To the contrary, he found most of the Americans he encountered unhappy. The people who rode in his car, no matter how well dressed or where they were going, largely seemed unhappy. The people he saw shopping in WalMart, with all the abundant product offerings on the shelf at such low prices, seemed mostly unhappy. When he took his children to school, which was free, most of the children and parents he encountered seemed unhappy.

He wondered why.

While he wouldn’t trade his life in America for any chance at a permanent return to Ethiopia, he shared that in his younger years, whenever he walked down the road, he would smile broadly and wave hello to everyone he passed, known to him or not. He said he tried that when he initially came to this country, but people looked at him like he was mentally unbalanced, so he stopped.

He told me in his village if someone didn’t come out of their home for a few days, it was normal to knock on the door and see if that person was okay. If they were sick, it was normal to ask if they needed anything from the market and to get it for them without asking in advance for payment. He said to do that here might land him in jail.

He told me when anyone in the village had any good fortune, the entire village would celebrate, and the person who enjoyed the good fortune would be predisposed to share it in small ways without anyone asking. He said when he moved into his current neighborhood, the advice he received from previous immigrants was to keep to himself, let neighbors be strangers, and not to expect to give or get much of anything from strangers.

His conclusion after a decade in the United States was that it was indeed a rich nation of financial opportunity, but with financial success of any level, happiness was not part of the deal. His promise to himself was to put happiness first, and anytime financial gain would compromise it, to put the need for joy above the need for more income.

It was a curious but not unfamiliar conversation that served as an ironic preamble to my next eight hours in a conference room with extremely large numbers being floated around various outcomes to a dispute, and not a single person smiling for the entire day.

I don’t actually think about this a lot, because I haven’t been taught to think about it a lot. I have been taught to work hard, to compete, to give my all at all times, to be respectful of the law, but to be wary of all opponents who might unfavorably tilt the apparent zero-sum game of financial haggling.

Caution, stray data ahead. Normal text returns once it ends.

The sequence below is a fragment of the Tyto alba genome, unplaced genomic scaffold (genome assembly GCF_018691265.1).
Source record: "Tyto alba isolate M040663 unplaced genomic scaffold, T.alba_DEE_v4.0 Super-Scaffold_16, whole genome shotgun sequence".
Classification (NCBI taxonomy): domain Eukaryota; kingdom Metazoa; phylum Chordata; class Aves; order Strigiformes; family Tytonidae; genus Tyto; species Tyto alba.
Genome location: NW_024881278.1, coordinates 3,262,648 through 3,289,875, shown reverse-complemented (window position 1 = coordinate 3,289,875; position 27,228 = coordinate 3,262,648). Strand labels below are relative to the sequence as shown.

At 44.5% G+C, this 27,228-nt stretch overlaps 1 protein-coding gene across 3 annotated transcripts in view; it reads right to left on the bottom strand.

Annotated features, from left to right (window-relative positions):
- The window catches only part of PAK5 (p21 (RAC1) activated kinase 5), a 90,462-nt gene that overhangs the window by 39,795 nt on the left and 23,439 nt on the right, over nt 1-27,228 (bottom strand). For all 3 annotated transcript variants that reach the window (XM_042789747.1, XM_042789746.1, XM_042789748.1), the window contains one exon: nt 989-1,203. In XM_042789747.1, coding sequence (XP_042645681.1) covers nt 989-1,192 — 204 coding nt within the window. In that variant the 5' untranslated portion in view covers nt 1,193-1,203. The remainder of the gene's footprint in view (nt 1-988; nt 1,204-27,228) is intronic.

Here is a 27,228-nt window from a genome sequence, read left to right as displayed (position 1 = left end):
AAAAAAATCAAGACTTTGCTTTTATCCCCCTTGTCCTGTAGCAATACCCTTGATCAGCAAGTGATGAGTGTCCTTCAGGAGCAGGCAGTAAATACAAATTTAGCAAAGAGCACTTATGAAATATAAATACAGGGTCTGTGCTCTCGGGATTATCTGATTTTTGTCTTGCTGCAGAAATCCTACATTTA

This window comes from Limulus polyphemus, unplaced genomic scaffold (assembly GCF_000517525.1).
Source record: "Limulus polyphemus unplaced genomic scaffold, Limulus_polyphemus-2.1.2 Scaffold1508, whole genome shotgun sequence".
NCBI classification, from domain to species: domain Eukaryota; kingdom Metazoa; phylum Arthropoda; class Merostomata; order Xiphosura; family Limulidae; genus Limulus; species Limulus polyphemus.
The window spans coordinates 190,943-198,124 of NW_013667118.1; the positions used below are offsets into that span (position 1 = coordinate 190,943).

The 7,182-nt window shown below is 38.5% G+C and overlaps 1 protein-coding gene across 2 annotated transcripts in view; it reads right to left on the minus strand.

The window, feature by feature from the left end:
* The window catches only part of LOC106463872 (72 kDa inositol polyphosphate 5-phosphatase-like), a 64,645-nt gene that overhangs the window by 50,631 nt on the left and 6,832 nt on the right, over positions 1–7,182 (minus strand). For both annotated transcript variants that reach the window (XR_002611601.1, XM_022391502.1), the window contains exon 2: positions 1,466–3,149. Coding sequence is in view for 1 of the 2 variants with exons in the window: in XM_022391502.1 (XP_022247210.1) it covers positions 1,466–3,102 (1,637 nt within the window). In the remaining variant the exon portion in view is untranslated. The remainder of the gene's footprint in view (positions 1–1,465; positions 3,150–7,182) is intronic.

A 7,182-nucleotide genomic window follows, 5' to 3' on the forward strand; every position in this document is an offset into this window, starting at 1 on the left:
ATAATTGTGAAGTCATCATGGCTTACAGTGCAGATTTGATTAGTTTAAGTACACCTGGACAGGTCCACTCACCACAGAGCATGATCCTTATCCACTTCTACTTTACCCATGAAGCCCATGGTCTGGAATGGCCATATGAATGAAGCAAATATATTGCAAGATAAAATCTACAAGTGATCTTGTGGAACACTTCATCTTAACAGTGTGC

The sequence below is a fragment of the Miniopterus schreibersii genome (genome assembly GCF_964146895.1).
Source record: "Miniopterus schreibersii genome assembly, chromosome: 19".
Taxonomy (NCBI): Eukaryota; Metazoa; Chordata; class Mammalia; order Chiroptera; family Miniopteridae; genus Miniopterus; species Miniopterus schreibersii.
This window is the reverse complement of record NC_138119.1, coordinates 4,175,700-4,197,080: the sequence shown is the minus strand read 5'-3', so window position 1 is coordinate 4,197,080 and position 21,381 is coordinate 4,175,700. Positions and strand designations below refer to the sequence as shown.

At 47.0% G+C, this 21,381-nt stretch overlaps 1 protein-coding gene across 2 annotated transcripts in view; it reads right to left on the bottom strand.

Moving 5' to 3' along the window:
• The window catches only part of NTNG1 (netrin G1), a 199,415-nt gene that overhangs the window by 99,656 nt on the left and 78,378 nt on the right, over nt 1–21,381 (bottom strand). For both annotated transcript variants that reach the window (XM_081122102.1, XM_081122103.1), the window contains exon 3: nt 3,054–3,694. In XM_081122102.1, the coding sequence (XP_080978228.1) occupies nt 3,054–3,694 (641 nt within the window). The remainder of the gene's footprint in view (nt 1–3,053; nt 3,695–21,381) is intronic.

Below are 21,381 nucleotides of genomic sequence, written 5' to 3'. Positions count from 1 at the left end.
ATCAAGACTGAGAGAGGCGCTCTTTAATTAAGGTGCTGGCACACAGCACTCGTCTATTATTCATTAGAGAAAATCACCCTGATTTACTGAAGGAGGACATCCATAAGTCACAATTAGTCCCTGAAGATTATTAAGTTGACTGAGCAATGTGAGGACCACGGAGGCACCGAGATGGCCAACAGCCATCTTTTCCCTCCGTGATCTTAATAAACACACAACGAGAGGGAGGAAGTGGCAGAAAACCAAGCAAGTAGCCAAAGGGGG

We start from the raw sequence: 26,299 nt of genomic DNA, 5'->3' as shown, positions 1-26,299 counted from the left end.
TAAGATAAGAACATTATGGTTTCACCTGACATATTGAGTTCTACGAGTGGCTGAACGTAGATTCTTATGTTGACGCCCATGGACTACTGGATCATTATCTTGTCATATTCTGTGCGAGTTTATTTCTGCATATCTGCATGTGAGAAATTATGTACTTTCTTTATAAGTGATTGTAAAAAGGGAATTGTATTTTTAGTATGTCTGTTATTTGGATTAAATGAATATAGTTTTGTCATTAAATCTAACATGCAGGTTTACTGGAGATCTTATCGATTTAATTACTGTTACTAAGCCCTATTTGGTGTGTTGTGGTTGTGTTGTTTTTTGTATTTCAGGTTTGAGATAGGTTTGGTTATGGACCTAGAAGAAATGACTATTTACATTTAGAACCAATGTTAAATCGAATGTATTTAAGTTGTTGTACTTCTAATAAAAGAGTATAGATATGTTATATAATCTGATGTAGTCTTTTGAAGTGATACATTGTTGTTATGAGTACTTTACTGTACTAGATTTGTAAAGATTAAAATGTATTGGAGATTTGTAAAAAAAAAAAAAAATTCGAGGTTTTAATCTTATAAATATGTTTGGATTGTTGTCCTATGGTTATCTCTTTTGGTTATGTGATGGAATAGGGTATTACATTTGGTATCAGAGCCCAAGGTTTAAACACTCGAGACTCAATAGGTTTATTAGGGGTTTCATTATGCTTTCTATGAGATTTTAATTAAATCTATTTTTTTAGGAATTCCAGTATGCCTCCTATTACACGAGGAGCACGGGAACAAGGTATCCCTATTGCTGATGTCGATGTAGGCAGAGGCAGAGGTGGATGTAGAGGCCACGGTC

I do agree there is something very American about this. We were a country of underdogs that became a nation of global leadership. There is a Puritan work ethic we instinctively embrace that dates back to the first freezing winters of our original colonies. Sacrifice for the future is a mostly shared American value, and our popular literature seldom misses a beat in reminding us that winning is everything.

For many Americans, winning is who and what we are, what we aspire to be, and its cost is a necessary evil, a byproduct of the commitment it takes to be the very best at whatever we set out to do.

Are we happy? I am sure many of us are, and my driver from Ethiopia just hasn’t had the chance to meet you if you are.

It may be worth considering some mounting evidence to the contrary.

We are approximately 5% of the global population.

We generate more than 20% of the world’s total income.

We consume upwards of a quarter of the world’s natural resources.

That is a disproportionate share of global wealth that should be making a lot of people happy.

Our citizens own 40% of the world’s guns.

We consume 80% of the world’s opioids.

We incarcerate 25% of the world’s total prison population.

We have over 1000 active hate groups whose only point of validation is to buy into the lie of their ordained genetic superiority.

Does that sound happy?

No matter what we have, we seem to want more. We are a consumer society. Marketers like me helped make us that way. The problem with consumerism is that it has no logical end. If you have an antiquated iPhone 8, you are meant to want a reconceived iPhone 11. You’ll stare at it just as much, but it will have all the new features you think will make you happier. The stress created by having to pay for it is simply a factor of the replacement value.

Although we have all that wealth collectively, we embody income inequality almost as a leaderboard to remind us of the winners of the zero-sum game. We invented the 1%. Instead of trying to work it toward 10%, we are working toward 0.1%.

Too often I think we forget that we weren’t always this prosperous. Prior to the 20th century, we were a nation that barely survived its own Civil War, the bloodiest conflict in American history. We managed to prevail from two subsequent world wars in part because our continental homeland was not invaded.

We emerged after the Second World War as an industrial power with disproportionate military might and a shared conviction to democratize individual earning power. We enjoyed enormous quality living benefits in this brief window that globalization is now spreading more evenly around the planet.

Any notion of this as entitlement is ill placed. We were clever, innovative, opportunistic, and hard-working. The stars lined up behind us. The turnaround in our fortune was epic. I wonder what we really learned from that unparalleled shift in fate. Humility doesn’t seem to make the report card.